UNY Conference celebrates Juneteenth, virtually
Juneteenth has finally been acknowledged as a federal holiday.
On June 19, at its 2021 virtual Annual Conference, Upper New York (UNY) celebrated the holiday, which honors the anniversary of June 19, 1865, when news reached enslaved peoples in Texas that the Civil War had ended and the Emancipation Proclamation ended the institution of slavery in the United States.. Restricted to a virtual format, the Juneteenth celebration was a video compilation. In this video, Dr. Scott Johnson, pastor at Buffalo First UMC, Niagara Falls First UMC, and Pendleton Center UMC, in a prayer to God, exclaimed, “The law caught up to Your Truth.”
It’s a shame that we were not taught about Juneteenth in our schooling. In the video, Shirley Readdean states that we have come a long way in acknowledging the holiday. “As a student, Juneteenth was not included in my education,” she said.
Conference Lay Leader Drew Griffin described how he learned about Juneteenth in 1989 as an adult after moving to Texas. His birthday happens to be June 19.
Drew said, “Well, at work one day, I shared with a coworker that my birthday was June 19th to which they replied, ‘Wow, Juneteenth!’ Having never heard of the holiday before, I questioned back, ‘What?’ They said it was a Texas thing and explained the holiday to me.
Later that evening, my wife and I discussed Juneteenth and wondered why we had never heard of this holiday before. Also, why was this a Texas thing? That was 32 years ago, and the holiday is no longer a Texas thing, Thanks be to God!”
The team that collaborated on this video based their message on John 8:32, “You will know the truth, and the truth will set you free.”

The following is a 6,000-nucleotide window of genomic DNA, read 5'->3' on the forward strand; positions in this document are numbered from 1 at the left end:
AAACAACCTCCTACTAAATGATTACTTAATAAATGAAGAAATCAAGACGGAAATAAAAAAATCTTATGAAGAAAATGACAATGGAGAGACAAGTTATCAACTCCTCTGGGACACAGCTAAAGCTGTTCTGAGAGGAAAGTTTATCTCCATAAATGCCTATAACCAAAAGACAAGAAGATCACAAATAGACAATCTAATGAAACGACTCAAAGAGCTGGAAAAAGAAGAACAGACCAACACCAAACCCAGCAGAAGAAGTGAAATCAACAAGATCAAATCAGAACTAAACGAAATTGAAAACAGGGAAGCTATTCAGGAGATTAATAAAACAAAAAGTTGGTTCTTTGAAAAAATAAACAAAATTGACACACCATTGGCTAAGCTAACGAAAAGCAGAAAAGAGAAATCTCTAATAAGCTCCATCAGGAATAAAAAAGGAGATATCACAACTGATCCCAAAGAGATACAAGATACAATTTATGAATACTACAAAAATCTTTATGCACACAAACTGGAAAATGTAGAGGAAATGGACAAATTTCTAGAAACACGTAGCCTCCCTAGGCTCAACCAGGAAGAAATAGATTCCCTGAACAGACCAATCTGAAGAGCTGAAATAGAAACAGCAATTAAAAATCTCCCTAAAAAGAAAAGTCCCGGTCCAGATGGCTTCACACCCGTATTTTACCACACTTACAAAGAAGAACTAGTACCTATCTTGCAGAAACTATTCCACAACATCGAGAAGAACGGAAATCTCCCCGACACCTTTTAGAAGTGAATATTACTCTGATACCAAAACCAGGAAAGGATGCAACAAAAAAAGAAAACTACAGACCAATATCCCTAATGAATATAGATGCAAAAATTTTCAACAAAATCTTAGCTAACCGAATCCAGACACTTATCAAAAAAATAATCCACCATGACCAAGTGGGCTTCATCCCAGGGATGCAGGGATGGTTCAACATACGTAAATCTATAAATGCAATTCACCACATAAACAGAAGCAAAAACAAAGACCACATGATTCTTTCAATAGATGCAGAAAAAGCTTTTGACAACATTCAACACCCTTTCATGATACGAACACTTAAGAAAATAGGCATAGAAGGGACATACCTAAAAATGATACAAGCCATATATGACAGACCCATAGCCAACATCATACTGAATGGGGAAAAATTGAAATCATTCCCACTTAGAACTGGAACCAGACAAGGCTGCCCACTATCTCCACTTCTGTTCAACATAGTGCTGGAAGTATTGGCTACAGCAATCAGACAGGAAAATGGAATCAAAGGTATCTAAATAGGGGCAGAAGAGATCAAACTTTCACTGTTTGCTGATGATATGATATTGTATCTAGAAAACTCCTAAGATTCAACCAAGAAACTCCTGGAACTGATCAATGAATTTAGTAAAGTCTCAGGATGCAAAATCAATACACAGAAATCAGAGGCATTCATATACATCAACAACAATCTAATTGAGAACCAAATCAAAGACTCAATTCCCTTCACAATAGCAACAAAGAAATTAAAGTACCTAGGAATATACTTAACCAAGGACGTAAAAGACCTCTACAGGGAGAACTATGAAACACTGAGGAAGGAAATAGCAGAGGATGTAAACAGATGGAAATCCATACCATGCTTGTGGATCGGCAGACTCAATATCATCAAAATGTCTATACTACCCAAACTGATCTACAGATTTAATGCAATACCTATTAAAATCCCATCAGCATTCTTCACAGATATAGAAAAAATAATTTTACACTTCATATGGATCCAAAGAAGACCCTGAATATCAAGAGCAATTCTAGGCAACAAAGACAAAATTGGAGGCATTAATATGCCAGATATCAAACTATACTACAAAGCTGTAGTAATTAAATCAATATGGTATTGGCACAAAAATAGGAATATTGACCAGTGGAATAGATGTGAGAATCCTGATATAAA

The Rev. Marti Swords Horrell, pastor at Oneonta First United Methodist Church, said that since the George Floyd murder and the following racial reckoning, interest in the Conference’s Imagine No Racism training in her area skyrocketed. In fact, she and her lay member co-facilitator, Margaret Parish, have taught the six-week curriculum seven times since Floyd’s death.
Rev. Swords Horrell explained how the truth of white people confessing their sin of racism during the first part of the course sets them free as they continue to commit to the work of antiracism.
The Rev. Vonda Fossitt, District Superintendent of the Genesee Valley District, explained how the past year has threatened all our freedom, but “God has not allowed that to conquer us.” She reiterated John 8:32 and said that “to know God is to know freedom.”
Dr. Johnson prayed to God, “We come seeking greater clarity and courage as we continue to build the beloved kingdom. Although we know that racism and other forms of oppression persist among us, we celebrate the freedom we have found in you as we work with the justice needed to build a world on peace among us.”
Shirley said, “Juneteenth lays a wonderful foundation especially for churches to provide congregants opportunities to have discussion around Juneteenth. It is a good platform for more interaction (around the topic of racism). I’m hopeful that Juneteenth will be connected to Black Lives Matter and justice for all.”
Rev. Marlowe Washington expressed that despite freedom, we struggle today to love our neighbors as ourselves. He said, “The separation should be between us and the devil, not between each other.”
This video also highlighted the beauty of Black culture and how it can be celebrated.
For example, it showcased the Buffalo Metropolitan’s UMC Choir singing, “We’ve Come This Far by Faith,” and it also featured young children from Fragrance of Christ UMC performing a liturgical dance.
Rev. Fossitt said, “Let the African drums beat hard and strong! Let the array of brilliant colors splash over our garments! Let liturgical dancers sway in the air, giving expression to how we are free and how we are able to see God at work.”
Maybe next year there will be abundant opportunities to attend Juneteenth celebrations in person. In the meantime, you are encouraged to learn about the holiday, also known as Freedom Day, Emancipation Day, and Jubilee Day, in this article and this article.
And if you are interested in the Imagine no Racism training, you can learn about it here.